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Bishop Of Amelia
The Italian Catholic Diocese of Amelia, existed from the fifth century until 1983. In that year it was united into the new diocese of Terni, Narni, e Amelia. It was a suffragan of the archdiocese of Spoleto.[1][2][3]Contents1 History 2 Ordinaries2.1 Diocese of Amelia3 Notes 4 References 5 External linksHistory[edit] The Bishopric of Amelia appears on the pages of history relatively late. Ferdinando Ughelli[4] mentions an Orthodolphus, Bishop, about the year 344. He mentions also Stephen, of whom there is no trace in history. Flavius, Bishop of Amelia, seems to have been present at a synod held at Rome, 14 November, 465, by Pope Hilary. Ughelli goes on to enumerate Tiburtius, Martinianus, and then a Sallustino present at a synod held in 502 under Pope Symmachus. Still further according to Ughelli, in the fifth century there was a Bishop of Amelia by name Sincerus
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Diocese Of Terni, Narni, E Amelia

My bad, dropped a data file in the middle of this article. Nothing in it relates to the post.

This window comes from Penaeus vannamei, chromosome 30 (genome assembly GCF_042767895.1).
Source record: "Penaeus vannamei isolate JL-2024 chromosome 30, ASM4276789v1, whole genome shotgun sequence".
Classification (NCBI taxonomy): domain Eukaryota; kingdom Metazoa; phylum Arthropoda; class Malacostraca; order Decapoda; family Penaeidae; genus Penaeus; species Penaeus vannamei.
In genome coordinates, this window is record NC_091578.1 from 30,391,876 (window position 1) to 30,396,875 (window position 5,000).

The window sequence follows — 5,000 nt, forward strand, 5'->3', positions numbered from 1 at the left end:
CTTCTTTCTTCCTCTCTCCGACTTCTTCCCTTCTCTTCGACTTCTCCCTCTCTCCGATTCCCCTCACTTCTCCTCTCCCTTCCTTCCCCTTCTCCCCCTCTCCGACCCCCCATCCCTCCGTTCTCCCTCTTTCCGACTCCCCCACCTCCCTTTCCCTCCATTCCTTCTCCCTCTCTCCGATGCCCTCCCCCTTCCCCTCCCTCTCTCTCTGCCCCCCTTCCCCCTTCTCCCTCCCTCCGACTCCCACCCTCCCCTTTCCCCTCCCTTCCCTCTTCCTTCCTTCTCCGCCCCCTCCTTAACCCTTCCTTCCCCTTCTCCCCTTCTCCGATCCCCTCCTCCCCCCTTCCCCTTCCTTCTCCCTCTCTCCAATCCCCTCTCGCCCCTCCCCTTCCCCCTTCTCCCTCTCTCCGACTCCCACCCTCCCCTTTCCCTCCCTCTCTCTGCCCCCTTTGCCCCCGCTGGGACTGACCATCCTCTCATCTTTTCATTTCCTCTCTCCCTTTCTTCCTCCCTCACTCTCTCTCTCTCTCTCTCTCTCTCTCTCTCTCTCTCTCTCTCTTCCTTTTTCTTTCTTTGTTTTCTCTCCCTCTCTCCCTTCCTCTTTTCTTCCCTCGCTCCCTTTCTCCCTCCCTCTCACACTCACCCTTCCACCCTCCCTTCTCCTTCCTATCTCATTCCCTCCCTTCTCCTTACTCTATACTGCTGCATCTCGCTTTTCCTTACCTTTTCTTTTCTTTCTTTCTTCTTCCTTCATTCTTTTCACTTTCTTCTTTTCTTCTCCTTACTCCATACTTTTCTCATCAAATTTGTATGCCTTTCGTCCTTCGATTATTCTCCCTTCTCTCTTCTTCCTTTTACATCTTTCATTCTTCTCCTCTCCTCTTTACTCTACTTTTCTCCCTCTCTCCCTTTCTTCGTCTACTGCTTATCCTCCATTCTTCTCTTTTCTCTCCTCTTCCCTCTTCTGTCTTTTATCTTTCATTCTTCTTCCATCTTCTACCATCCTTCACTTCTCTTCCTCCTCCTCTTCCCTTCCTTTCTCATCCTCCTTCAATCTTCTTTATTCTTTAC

The diocese of Terni-Narni-Amelia (Latin: Dioecesis Interamnensis-Narniensis-Amerina) is a Roman Catholic ecclesiastical territory in Umbria, central Italy. It was created in 1983, when the Diocese of Amelia was united to the Diocese of Terni and Narni. The latter had been in turn created in 1907, when the Diocese of Narni was united to the historical Diocese of Terni.[1][2] The diocese is exempt, i.e. immediately subject to the Holy See, not part of any ecclesiastic province.Contents1 History 2 Ordinaries2.1 Diocese of Terni 2.2 Diocese of Terni e Narni 2.3 Diocese of Terni, Narni, e Amelia 2.4 Diocese of Terni-Narni-Amelia3 Notes 4 External linksHistory[edit] Terni is the ancient Interamna Nahars of the Umbrians, and the cathedral, and other churches, are built on the sites of pagan temples. After the Lombard invasion, Terni belonged to the Duchy of Spoleto, and with the latter, came into the Pontifical States
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Suffragan
A suffragan bishop is a bishop subordinate to a metropolitan bishop or diocesan bishop. They may be assigned to an area which does not have a cathedral of its own.Contents1 Anglican
Anglican
Communion1.1 England1.1.1 History 1.1.2 Today1.1.2.1 Area bishops 1.1.2.2 Suffragan bishops1.2 Wales 1.3 Ireland 1.4 United States 1.5 Acting bishops2 Roman Catholic Church 3 See also 4 References Anglican